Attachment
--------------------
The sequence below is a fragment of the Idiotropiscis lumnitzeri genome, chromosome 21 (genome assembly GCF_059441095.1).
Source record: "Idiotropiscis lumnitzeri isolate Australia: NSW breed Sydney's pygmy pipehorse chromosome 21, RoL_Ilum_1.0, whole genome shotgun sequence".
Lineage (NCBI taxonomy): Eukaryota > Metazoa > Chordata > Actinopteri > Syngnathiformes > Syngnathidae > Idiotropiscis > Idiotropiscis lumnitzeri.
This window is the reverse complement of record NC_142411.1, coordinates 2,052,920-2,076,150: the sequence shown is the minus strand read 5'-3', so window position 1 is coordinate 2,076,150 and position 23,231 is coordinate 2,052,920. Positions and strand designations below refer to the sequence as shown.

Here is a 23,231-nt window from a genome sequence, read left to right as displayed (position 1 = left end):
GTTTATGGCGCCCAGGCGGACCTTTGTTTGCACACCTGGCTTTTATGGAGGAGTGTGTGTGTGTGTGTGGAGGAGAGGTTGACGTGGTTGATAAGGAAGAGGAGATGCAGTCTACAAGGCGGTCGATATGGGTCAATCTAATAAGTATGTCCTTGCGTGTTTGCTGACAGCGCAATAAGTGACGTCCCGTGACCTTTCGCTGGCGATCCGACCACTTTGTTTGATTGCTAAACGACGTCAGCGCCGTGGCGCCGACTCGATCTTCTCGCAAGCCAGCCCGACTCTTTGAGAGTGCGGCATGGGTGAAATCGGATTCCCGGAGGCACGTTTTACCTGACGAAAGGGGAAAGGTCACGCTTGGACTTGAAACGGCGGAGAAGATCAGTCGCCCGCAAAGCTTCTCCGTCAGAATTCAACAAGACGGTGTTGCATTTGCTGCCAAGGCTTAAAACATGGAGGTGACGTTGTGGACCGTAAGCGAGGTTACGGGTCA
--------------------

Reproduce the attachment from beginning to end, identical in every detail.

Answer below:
The sequence below is a fragment of the Idiotropiscis lumnitzeri genome, chromosome 21 (genome assembly GCF_059441095.1).
Source record: "Idiotropiscis lumnitzeri isolate Australia: NSW breed Sydney's pygmy pipehorse chromosome 21, RoL_Ilum_1.0, whole genome shotgun sequence".
Lineage (NCBI taxonomy): Eukaryota > Metazoa > Chordata > Actinopteri > Syngnathiformes > Syngnathidae > Idiotropiscis > Idiotropiscis lumnitzeri.
This window is the reverse complement of record NC_142411.1, coordinates 2,052,920-2,076,150: the sequence shown is the minus strand read 5'-3', so window position 1 is coordinate 2,076,150 and position 23,231 is coordinate 2,052,920. Positions and strand designations below refer to the sequence as shown.

Here is a 23,231-nt window from a genome sequence, read left to right as displayed (position 1 = left end):
GTTTATGGCGCCCAGGCGGACCTTTGTTTGCACACCTGGCTTTTATGGAGGAGTGTGTGTGTGTGTGTGGAGGAGAGGTTGACGTGGTTGATAAGGAAGAGGAGATGCAGTCTACAAGGCGGTCGATATGGGTCAATCTAATAAGTATGTCCTTGCGTGTTTGCTGACAGCGCAATAAGTGACGTCCCGTGACCTTTCGCTGGCGATCCGACCACTTTGTTTGATTGCTAAACGACGTCAGCGCCGTGGCGCCGACTCGATCTTCTCGCAAGCCAGCCCGACTCTTTGAGAGTGCGGCATGGGTGAAATCGGATTCCCGGAGGCACGTTTTACCTGACGAAAGGGGAAAGGTCACGCTTGGACTTGAAACGGCGGAGAAGATCAGTCGCCCGCAAAGCTTCTCCGTCAGAATTCAACAAGACGGTGTTGCATTTGCTGCCAAGGCTTAAAACATGGAGGTGACGTTGTGGACCGTAAGCGAGGTTACGGGTCA